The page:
The Best Small Library in America award was created in 2005 to honor libraries that meet the challenges of smaller budgets, space, technology, and collections and still find ways to bring expanded, innovative, and supportive services to their smaller communities. Funded by the Bill & Melinda Gates Foundation, for the past decade the award has encouraged and showcased exemplary work in libraries serving populations under 25,000. Judging criteria include creativity in developing model services and programs, innovations in public access computing, demonstrated community support, and evidence of the library’s role as community center. This year LJ looks back to see how the award has influenced the winning libraries, their communities, and their futures.
2005 Haines Borough
Public Library, AK
The inaugural winner, Haines Borough Public Library, was just moving into a new building funded by its small (at the time population around 2,600) community. Susan Elliott, a long-term library professional and mentor to then-director Ann Myren, suggested the library apply “because their programs, services, and philosophy of operations seemed a perfect fit with the award criteria.” Reba Heaton, currently the assistant director, says, “We were proud of our library before we got the award and were just as proud after.”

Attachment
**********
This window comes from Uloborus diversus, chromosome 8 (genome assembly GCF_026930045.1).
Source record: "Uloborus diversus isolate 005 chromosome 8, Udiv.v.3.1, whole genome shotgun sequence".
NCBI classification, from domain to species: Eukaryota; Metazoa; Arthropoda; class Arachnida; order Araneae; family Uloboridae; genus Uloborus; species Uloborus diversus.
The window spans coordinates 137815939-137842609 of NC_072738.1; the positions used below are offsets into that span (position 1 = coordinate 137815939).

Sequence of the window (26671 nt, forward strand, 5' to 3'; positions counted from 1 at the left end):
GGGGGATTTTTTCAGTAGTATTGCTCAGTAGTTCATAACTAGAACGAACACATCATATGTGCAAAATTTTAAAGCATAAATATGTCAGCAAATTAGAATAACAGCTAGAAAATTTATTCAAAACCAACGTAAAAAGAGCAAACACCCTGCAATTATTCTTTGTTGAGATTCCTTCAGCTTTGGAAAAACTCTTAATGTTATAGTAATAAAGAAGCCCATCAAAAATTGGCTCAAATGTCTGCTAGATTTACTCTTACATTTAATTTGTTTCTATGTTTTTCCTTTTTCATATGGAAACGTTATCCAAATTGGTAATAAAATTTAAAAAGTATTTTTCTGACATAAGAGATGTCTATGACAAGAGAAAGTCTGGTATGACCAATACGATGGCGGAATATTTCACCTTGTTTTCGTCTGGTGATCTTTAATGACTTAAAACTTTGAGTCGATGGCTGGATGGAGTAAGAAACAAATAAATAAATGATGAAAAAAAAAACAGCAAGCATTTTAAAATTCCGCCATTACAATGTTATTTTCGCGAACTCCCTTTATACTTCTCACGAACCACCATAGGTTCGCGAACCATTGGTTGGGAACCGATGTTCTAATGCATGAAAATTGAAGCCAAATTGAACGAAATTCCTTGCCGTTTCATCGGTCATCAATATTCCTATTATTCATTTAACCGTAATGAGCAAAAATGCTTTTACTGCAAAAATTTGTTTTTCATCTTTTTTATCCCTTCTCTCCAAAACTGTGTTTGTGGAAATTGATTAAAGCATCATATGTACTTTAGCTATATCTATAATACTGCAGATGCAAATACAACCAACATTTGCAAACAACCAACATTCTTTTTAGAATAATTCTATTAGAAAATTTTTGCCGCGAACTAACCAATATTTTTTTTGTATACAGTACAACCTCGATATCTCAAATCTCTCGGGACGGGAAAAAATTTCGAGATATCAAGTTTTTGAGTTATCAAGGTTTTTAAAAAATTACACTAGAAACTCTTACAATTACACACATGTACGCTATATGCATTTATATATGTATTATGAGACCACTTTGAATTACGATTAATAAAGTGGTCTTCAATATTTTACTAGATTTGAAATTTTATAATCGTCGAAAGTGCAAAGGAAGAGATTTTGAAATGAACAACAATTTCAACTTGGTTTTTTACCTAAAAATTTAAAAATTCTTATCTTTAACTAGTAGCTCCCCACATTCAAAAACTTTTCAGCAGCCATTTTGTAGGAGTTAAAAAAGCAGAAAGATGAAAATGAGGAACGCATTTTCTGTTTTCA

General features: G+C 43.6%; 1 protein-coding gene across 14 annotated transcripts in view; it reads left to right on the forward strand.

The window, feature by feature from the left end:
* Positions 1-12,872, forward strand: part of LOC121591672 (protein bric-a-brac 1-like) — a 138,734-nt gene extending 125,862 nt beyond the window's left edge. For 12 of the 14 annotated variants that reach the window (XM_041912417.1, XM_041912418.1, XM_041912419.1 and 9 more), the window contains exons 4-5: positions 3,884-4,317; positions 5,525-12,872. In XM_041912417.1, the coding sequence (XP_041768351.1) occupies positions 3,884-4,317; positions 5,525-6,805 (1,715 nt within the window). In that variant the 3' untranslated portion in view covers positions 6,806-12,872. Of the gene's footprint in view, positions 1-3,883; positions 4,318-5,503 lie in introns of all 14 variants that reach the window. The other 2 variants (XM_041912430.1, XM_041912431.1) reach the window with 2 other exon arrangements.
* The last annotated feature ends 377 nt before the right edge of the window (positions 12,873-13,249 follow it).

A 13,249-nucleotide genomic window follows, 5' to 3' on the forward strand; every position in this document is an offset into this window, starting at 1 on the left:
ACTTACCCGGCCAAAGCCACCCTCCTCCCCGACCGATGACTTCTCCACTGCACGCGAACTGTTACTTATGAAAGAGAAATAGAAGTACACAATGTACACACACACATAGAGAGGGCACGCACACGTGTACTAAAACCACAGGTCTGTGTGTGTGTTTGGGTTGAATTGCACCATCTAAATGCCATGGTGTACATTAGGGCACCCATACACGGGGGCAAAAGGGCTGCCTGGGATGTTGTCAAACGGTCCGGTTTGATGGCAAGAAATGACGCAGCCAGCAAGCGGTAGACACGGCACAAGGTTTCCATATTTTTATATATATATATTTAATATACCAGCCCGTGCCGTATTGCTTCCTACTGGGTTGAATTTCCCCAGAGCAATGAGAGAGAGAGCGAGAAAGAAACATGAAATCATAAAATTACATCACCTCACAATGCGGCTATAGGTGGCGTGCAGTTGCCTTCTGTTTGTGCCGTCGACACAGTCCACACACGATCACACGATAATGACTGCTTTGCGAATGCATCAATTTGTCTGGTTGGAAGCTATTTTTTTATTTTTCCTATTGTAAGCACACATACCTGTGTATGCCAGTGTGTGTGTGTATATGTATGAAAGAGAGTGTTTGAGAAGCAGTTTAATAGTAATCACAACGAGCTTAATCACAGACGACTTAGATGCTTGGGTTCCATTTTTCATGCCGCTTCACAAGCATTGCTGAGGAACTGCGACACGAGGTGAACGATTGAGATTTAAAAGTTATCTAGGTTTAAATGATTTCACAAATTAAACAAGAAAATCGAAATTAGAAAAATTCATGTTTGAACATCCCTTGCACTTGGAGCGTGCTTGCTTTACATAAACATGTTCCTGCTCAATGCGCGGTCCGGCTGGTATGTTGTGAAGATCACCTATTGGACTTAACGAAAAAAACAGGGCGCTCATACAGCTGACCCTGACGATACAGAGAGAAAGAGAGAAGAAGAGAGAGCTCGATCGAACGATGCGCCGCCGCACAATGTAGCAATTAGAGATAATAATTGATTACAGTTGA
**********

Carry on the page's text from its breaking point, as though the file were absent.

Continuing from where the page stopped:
Serving a community that is detached from most of its neighbors, accessible only by boat and plane, only increases the effect that a national award can have. Current director Patricia Brown notes, “People were proud to be from the town that received the Best Small Library in America 2005. Even today people will refer to the library as ‘the best small library.’ ”
At its inception, first place winners received $10,000 in cash from the Bill & Melinda Gates Foundation. The library decided to spend the funds on immediate needs, but ones that would still support the sustainability of the library. The funds went toward hiring a library director-in-training who worked with the director for eight months while an in-depth training and transition period took place. Upgrades in technology were made, along with collection development enhancements, and funds were used for HVAC maintenance and offsetting heating fuel.